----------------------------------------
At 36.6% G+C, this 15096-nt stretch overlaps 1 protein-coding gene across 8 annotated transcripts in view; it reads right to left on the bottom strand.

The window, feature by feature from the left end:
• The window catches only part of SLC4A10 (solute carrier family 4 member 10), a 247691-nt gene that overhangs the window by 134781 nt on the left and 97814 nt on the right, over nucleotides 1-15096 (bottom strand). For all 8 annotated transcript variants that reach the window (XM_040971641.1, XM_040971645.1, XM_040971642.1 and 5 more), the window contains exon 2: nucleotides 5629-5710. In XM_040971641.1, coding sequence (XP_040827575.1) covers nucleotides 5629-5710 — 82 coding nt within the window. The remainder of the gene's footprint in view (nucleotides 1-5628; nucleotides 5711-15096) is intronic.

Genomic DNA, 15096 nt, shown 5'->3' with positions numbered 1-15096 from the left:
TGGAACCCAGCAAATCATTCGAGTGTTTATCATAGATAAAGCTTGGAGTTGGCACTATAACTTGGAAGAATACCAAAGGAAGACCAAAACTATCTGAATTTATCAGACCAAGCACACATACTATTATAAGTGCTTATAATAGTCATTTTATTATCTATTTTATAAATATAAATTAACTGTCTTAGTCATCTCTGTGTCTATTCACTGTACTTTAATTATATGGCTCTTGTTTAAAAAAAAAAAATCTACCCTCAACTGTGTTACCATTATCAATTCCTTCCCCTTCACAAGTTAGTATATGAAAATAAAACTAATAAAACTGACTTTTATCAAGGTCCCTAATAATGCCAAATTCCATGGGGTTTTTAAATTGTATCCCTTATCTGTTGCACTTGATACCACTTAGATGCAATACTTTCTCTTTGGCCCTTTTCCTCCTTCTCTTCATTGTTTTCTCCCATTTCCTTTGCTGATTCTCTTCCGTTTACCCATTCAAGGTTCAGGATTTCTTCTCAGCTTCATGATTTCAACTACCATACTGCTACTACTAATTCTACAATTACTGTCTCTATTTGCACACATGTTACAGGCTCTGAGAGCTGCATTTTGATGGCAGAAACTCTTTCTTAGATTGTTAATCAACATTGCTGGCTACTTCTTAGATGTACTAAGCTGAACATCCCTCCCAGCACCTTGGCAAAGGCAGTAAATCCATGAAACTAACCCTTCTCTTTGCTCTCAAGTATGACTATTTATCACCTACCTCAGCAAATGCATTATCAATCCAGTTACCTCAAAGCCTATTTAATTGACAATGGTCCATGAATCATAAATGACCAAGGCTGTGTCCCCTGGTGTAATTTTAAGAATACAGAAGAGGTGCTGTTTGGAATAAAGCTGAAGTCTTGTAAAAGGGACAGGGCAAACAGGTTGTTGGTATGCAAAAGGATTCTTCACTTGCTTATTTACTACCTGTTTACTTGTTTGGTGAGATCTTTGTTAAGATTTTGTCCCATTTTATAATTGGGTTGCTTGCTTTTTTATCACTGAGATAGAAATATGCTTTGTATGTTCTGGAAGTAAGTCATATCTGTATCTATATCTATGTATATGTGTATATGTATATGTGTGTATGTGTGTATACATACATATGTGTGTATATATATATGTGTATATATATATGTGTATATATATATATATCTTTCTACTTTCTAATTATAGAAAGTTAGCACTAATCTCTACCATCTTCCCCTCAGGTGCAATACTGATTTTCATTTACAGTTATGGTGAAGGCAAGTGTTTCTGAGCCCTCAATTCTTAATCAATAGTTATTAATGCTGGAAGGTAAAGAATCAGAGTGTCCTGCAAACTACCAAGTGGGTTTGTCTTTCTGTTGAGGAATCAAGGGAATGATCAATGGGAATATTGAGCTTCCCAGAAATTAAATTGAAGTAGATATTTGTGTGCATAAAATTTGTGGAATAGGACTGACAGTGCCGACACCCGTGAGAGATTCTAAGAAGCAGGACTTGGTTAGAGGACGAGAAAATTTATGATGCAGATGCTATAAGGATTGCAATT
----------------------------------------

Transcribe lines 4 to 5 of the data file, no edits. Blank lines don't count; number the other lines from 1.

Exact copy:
Genomic DNA, 15096 nt, shown 5'->3' with positions numbered 1-15096 from the left:
TGGAACCCAGCAAATCATTCGAGTGTTTATCATAGATAAAGCTTGGAGTTGGCACTATAACTTGGAAGAATACCAAAGGAAGACCAAAACTATCTGAATTTATCAGACCAAGCACACATACTATTATAAGTGCTTATAATAGTCATTTTATTATCTATTTTATAAATATAAATTAACTGTCTTAGTCATCTCTGTGTCTATTCACTGTACTTTAATTATATGGCTCTTGTTTAAAAAAAAAAAATCTACCCTCAACTGTGTTACCATTATCAATTCCTTCCCCTTCACAAGTTAGTATATGAAAATAAAACTAATAAAACTGACTTTTATCAAGGTCCCTAATAATGCCAAATTCCATGGGGTTTTTAAATTGTATCCCTTATCTGTTGCACTTGATACCACTTAGATGCAATACTTTCTCTTTGGCCCTTTTCCTCCTTCTCTTCATTGTTTTCTCCCATTTCCTTTGCTGATTCTCTTCCGTTTACCCATTCAAGGTTCAGGATTTCTTCTCAGCTTCATGATTTCAACTACCATACTGCTACTACTAATTCTACAATTACTGTCTCTATTTGCACACATGTTACAGGCTCTGAGAGCTGCATTTTGATGGCAGAAACTCTTTCTTAGATTGTTAATCAACATTGCTGGCTACTTCTTAGATGTACTAAGCTGAACATCCCTCCCAGCACCTTGGCAAAGGCAGTAAATCCATGAAACTAACCCTTCTCTTTGCTCTCAAGTATGACTATTTATCACCTACCTCAGCAAATGCATTATCAATCCAGTTACCTCAAAGCCTATTTAATTGACAATGGTCCATGAATCATAAATGACCAAGGCTGTGTCCCCTGGTGTAATTTTAAGAATACAGAAGAGGTGCTGTTTGGAATAAAGCTGAAGTCTTGTAAAAGGGACAGGGCAAACAGGTTGTTGGTATGCAAAAGGATTCTTCACTTGCTTATTTACTACCTGTTTACTTGTTTGGTGAGATCTTTGTTAAGATTTTGTCCCATTTTATAATTGGGTTGCTTGCTTTTTTATCACTGAGATAGAAATATGCTTTGTATGTTCTGGAAGTAAGTCATATCTGTATCTATATCTATGTATATGTGTATATGTATATGTGTGTATGTGTGTATACATACATATGTGTGTATATATATATGTGTATATATATATGTGTATATATATATATATCTTTCTACTTTCTAATTATAGAAAGTTAGCACTAATCTCTACCATCTTCCCCTCAGGTGCAATACTGATTTTCATTTACAGTTATGGTGAAGGCAAGTGTTTCTGAGCCCTCAATTCTTAATCAATAGTTATTAATGCTGGAAGGTAAAGAATCAGAGTGTCCTGCAAACTACCAAGTGGGTTTGTCTTTCTGTTGAGGAATCAAGGGAATGATCAATGGGAATATTGAGCTTCCCAGAAATTAAATTGAAGTAGATATTTGTGTGCATAAAATTTGTGGAATAGGACTGACAGTGCCGACACCCGTGAGAGATTCTAAGAAGCAGGACTTGGTTAGAGGACGAGAAAATTTATGATGCAGATGCTATAAGGATTGCAATT